Overall Conclusions and Recommendations
The National Academies of Science, Engineering and Medicine committee, including John Farrar, MD, PhD, came to three overarching conclusions regarding the safety, effectiveness, and regulation of compounded topical pain creams:
• There is limited evidence to support the use of compounded topical pain creams to treat pain conditions in the general adult population. The few active pharmaceutical ingredients (APIs) that show potential effectiveness in compounded topical pain creams (i.e., doxepin, naproxen, lidocaine) are already available in FDA-approved topical products used to treat pain.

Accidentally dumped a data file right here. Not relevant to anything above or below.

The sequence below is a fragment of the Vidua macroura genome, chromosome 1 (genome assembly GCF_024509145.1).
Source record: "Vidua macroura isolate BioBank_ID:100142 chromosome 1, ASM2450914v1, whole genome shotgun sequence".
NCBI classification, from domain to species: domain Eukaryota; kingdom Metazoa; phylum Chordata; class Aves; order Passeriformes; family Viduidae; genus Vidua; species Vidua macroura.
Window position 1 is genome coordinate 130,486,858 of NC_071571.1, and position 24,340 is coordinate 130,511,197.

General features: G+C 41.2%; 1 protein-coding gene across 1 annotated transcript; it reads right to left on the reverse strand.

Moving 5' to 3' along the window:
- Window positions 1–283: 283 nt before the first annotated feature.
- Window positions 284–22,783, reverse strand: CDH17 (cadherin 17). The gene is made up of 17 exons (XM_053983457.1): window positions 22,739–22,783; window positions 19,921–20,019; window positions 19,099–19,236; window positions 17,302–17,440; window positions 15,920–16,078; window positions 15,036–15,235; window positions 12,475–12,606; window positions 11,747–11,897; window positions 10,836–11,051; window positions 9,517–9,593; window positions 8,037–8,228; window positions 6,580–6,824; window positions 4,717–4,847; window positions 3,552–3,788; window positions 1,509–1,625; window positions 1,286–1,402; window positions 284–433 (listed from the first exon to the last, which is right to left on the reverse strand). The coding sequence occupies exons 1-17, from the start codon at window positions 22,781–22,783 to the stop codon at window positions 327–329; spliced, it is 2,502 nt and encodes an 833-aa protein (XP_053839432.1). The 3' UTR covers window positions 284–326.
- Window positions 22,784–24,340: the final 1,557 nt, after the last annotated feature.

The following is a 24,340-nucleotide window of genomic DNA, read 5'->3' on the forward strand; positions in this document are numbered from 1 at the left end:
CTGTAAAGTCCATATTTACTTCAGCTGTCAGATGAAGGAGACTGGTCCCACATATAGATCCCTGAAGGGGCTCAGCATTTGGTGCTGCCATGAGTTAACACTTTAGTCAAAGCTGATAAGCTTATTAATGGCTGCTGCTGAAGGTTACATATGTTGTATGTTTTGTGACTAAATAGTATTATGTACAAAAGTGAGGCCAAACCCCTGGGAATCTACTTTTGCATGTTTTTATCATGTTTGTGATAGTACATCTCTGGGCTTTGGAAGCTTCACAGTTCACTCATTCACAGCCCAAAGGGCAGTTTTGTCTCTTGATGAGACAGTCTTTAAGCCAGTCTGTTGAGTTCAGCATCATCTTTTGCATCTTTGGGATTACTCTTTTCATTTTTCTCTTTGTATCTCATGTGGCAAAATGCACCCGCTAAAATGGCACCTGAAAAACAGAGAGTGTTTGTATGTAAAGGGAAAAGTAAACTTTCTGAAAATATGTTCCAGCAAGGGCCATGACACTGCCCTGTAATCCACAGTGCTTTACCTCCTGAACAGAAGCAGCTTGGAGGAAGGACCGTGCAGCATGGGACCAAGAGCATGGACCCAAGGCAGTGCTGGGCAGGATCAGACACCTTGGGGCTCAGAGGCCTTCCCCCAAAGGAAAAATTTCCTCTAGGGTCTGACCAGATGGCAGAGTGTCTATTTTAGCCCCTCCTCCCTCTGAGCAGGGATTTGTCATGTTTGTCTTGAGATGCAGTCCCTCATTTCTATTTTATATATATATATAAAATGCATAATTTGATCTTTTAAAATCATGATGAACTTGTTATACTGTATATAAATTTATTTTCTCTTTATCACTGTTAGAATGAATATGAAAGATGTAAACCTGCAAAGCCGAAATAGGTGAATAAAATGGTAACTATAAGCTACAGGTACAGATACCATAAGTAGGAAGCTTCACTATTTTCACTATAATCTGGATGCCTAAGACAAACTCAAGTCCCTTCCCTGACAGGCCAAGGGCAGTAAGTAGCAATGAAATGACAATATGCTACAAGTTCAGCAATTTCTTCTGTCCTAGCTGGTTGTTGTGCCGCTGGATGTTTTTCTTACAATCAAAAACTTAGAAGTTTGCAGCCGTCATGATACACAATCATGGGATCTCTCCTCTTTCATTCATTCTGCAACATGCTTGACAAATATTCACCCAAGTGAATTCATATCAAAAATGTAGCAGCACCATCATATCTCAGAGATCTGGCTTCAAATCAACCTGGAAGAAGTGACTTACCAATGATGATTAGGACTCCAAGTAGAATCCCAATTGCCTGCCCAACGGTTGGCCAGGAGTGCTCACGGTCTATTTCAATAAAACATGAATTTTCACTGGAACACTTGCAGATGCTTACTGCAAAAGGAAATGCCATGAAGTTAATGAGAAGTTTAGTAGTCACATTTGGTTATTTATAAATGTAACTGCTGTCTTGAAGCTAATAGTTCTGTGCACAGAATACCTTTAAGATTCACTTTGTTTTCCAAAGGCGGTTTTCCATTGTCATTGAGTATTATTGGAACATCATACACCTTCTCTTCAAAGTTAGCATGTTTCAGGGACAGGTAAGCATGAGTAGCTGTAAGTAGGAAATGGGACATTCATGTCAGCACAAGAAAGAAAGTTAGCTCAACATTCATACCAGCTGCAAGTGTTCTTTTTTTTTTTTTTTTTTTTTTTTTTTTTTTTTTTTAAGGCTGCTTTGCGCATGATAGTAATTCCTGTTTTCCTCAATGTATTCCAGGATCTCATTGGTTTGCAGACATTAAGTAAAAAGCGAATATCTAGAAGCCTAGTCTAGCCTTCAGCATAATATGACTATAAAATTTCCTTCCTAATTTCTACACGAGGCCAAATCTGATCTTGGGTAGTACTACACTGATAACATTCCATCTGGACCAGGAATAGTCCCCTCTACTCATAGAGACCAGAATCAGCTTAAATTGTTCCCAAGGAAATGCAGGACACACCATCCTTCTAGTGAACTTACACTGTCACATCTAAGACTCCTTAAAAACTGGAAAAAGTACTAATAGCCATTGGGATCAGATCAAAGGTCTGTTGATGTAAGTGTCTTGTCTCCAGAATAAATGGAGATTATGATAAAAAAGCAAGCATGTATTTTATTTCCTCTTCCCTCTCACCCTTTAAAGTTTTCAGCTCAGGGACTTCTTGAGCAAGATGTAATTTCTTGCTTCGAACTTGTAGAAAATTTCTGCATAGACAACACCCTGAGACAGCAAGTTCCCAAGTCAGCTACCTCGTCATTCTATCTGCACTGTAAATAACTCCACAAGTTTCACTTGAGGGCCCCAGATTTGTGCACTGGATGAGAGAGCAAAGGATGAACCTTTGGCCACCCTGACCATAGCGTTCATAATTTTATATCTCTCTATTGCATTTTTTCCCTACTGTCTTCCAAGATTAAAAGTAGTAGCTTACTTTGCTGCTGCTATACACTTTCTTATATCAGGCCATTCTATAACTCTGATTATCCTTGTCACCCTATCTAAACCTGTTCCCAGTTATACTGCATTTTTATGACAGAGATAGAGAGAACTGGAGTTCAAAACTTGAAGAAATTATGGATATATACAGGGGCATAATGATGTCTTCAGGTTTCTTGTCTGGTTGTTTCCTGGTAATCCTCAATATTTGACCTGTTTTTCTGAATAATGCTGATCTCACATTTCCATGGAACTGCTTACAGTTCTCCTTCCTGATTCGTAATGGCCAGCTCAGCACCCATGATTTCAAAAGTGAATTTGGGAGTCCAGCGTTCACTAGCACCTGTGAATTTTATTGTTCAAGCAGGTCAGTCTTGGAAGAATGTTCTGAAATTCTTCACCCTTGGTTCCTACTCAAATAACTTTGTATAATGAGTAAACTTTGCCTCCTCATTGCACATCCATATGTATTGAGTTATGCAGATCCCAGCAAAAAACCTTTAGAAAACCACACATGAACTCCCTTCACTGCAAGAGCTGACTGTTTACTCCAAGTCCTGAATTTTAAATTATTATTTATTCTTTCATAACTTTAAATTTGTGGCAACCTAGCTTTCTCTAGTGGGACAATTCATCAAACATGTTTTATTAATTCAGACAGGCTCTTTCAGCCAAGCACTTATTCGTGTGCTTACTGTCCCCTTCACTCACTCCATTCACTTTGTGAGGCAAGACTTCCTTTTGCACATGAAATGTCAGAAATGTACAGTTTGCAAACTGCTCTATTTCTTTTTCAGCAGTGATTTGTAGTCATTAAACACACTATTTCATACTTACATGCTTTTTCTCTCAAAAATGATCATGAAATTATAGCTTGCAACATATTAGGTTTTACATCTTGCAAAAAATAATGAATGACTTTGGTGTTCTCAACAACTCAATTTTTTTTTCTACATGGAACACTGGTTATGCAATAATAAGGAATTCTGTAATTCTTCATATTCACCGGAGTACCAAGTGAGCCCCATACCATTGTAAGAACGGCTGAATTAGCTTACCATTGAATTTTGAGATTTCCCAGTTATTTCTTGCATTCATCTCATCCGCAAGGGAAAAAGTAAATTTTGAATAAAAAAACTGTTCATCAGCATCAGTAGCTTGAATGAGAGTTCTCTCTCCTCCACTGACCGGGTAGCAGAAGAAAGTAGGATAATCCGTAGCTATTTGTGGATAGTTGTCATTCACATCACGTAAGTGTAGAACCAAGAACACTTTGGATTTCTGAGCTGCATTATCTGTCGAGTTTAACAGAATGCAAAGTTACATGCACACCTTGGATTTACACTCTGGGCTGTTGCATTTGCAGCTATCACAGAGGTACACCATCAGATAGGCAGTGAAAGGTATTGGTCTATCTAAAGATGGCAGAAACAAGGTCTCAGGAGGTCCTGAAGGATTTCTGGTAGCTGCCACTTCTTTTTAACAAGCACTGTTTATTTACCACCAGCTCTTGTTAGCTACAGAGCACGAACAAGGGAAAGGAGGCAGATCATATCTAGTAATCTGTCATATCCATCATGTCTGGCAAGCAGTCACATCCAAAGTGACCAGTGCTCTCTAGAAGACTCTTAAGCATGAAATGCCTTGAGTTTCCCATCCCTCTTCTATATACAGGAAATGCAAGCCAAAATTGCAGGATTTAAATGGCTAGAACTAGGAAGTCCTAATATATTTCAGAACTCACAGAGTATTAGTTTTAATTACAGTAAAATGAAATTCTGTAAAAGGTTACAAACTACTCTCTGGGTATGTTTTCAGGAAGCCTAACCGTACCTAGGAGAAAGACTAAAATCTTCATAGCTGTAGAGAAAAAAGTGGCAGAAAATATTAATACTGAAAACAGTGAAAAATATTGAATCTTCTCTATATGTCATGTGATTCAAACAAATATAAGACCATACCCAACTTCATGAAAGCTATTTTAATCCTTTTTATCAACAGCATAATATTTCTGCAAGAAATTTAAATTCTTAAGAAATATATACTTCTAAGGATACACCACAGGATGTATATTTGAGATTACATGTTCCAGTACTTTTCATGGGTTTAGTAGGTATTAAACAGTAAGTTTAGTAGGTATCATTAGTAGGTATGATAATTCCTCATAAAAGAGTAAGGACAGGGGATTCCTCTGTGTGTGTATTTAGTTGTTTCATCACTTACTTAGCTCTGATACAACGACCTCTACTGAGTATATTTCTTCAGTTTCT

• In context of the recent rise in supply and demand of compounded preparations, lack of evidence regarding systemic absorption of ingredients used in compounded topical pain creams gives rise to a substantial public health concern. It is important to consider the potential effects of all organic compounds (including APIs and excipients) that may permeate the skin.
• There is an opportunity for the U.S. Department of Health and Human Services to provide additional oversight to ensure the safety of compounded pain creams, with prioritized focus on those containing APIs that, when applied topically, cross the skin barrier to enter the bloodstream and act systemically within the body.
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